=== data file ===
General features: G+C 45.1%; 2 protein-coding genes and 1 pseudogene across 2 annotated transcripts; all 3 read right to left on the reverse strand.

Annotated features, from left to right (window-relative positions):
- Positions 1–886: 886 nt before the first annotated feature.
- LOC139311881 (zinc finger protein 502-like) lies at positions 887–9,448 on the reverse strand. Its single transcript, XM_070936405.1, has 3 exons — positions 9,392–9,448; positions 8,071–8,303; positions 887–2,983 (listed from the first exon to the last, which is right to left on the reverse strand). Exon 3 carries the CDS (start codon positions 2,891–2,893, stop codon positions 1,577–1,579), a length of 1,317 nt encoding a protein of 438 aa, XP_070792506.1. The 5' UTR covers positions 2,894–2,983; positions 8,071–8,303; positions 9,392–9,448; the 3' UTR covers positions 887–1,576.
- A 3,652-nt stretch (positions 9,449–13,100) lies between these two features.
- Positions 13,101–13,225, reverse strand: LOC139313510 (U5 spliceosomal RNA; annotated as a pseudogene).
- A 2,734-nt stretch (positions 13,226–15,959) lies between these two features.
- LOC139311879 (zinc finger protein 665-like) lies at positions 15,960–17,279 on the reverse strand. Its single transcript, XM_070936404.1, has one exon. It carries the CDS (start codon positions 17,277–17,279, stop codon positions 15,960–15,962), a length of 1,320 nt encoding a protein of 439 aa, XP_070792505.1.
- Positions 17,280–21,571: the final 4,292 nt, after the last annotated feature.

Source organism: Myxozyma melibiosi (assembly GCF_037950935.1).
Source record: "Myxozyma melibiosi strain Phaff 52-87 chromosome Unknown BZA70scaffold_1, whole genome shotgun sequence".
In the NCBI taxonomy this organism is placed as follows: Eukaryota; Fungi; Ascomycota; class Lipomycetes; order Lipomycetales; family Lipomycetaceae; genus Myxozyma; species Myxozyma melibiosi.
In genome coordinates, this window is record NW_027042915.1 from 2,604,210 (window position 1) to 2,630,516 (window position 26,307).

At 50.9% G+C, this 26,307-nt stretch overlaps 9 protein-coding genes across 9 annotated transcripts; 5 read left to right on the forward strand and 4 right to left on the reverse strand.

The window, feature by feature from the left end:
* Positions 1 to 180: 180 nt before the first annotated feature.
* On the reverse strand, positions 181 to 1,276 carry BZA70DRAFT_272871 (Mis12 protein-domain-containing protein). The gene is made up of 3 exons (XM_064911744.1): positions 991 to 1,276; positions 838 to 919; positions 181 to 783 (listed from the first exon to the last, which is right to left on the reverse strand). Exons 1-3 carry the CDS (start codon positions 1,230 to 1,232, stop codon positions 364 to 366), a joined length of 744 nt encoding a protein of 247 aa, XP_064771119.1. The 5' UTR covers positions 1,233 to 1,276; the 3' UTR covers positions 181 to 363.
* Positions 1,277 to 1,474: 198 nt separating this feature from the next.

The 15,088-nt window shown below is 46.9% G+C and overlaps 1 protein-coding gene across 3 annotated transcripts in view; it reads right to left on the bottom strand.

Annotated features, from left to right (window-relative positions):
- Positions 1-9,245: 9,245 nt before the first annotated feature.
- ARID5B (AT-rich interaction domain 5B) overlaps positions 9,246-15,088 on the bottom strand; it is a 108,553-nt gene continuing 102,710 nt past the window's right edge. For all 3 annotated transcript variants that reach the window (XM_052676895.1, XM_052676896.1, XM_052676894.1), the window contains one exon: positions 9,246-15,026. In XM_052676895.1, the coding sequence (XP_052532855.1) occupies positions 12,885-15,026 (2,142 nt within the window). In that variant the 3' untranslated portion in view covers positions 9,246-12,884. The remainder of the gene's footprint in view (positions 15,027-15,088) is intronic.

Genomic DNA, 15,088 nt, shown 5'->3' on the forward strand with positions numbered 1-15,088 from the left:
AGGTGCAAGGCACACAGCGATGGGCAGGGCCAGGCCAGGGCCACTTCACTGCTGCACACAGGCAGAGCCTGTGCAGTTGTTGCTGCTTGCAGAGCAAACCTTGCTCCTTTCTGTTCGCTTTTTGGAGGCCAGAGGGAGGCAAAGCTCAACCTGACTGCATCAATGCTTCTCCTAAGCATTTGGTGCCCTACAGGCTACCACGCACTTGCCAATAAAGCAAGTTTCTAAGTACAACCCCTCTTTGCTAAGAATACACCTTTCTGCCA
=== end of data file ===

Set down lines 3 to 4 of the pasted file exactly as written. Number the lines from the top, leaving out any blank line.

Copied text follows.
- Positions 1–886: 886 nt before the first annotated feature.
- LOC139311881 (zinc finger protein 502-like) lies at positions 887–9,448 on the reverse strand. Its single transcript, XM_070936405.1, has 3 exons — positions 9,392–9,448; positions 8,071–8,303; positions 887–2,983 (listed from the first exon to the last, which is right to left on the reverse strand). Exon 3 carries the CDS (start codon positions 2,891–2,893, stop codon positions 1,577–1,579), a length of 1,317 nt encoding a protein of 438 aa, XP_070792506.1. The 5' UTR covers positions 2,894–2,983; positions 8,071–8,303; positions 9,392–9,448; the 3' UTR covers positions 887–1,576.